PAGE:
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A scrapbook of stuff I'm reading / looking at / listening to / thinking about...



Posts tagged "visual thinking"

Jul 06, 2014
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Christoph Niemann’s Sunday Sketches on Instagram.

These are so wonderful. Be sure to check out his book, Abstract City.

FIled under: Christoph Niemann

Feb 03, 2014
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Kathy Sierra on how she writes books:

thinkprocessnotproduct:

I write (books, non-fiction) starting w/ a storyboard. Each “cell” on the paper maps loosely to 1 page in book. I don’t “write” start-to-finish; I iterate over the “cells” adding details. The [table of contents] emerges last.

This makes me so happy. Show Your Work! in full effect.

via @seriouspony

Jul 27, 2013
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I took some apples out of a paper bag where they had been lying for a long time; I had to cut off and throw away half of many of them. Afterwards as I was copying out a sentence of mine the second half of which was bad, I at once saw it as a half-rotten apple. And that’s how it always is with me. Everything that comes my way becomes for me a picture of what I am thinking about.

Mar 27, 2013
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Bradley Campbell uses napkins to diagram the narrative structures of radio shows.

What’s cool about mapping structure like this is that the pieces are moveable. You can rearrange the parts like they’re Tinkertoys. In the Morning Edition structure, for example, you could open in a scene, then introduce two people with other views (like the lines on the right of Bradley’s napkin only on the left). Then the “V.” Then a return to the first character and the lines again. Or, maybe you start with the “V” then meet a character…. See what I mean?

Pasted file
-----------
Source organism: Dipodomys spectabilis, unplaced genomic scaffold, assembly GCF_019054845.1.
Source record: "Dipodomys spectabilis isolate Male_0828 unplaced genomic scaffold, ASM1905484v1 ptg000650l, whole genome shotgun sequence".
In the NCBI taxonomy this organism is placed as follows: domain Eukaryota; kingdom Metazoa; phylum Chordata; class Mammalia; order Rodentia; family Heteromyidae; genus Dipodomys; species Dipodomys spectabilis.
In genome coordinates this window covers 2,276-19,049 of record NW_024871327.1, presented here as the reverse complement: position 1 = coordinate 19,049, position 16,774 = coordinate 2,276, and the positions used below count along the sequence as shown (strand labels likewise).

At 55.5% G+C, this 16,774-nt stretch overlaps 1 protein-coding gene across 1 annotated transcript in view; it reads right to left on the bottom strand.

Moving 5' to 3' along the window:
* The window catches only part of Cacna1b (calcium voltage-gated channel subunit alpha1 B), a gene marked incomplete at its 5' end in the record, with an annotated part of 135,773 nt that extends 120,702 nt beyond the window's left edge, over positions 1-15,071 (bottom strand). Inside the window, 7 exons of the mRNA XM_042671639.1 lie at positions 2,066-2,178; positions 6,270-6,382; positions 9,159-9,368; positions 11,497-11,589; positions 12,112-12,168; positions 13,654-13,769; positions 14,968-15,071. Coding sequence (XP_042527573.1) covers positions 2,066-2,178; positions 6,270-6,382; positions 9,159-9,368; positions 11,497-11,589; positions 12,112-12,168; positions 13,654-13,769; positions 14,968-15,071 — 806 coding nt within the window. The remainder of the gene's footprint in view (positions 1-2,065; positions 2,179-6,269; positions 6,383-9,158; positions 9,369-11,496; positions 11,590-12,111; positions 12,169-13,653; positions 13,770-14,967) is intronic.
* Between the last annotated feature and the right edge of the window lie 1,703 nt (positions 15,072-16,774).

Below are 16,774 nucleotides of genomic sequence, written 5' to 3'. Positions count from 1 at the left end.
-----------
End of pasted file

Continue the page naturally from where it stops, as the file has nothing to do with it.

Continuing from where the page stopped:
Fantastic. See also: Vonnegut’s story shapes and John McPhee on structure.

Filed under: structure, storytelling

(Source: wnycradiolab)

Feb 21, 2013
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I have the pictures in my head!
Mel Brooks, convincing the studio to let him direct The Producers

Dec 18, 2012
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My friends need to stop writing so many books

I get sent a good number of books, which I love, but no matter how good they look, most of the time I don’t get around to reading them for a while. You can only imagine how guilty I feel when my friends send me books…

Wanted to call out these five books in my ever-growing To Read pile because they’d all make good gift books, they’re all by friends of mine who are super-smart visual thinkers, and they’re all either about — and/or excellent examples of — turning ideas into stories, pictures, or explanations that connect with an audience.

Check them out:

See also: 15 good books I read in 2012

Sep 22, 2012
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Don’t think, look!
— Ludwig Wittgenstein, Philosophical Investigations (via)

Aug 12, 2012
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Brian Eno draws and lectures on art and music

Wonderful talk in Moscow from 2011 about the evolution of music as a “plastic art” and the changes in art in the 20th and 21st centuries. Includes his ideas about “scenius” and “control vs. surrender.”

Having been trained at art school, Eno is also quite the visual thinker — I drew some of these ideas while listening to a radio program with him a few years ago, so it was a pleasure to him actually draw them out himself!

brian eno doodle

Watch the lecture→

Aug 26, 2011
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Aug 22, 2011
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William James’ attention exercise: “Draw a dot on a piece of paper, then pay attention to it for as long as you can.”

From Sam Anderson’s excellent, “In defense of distraction”: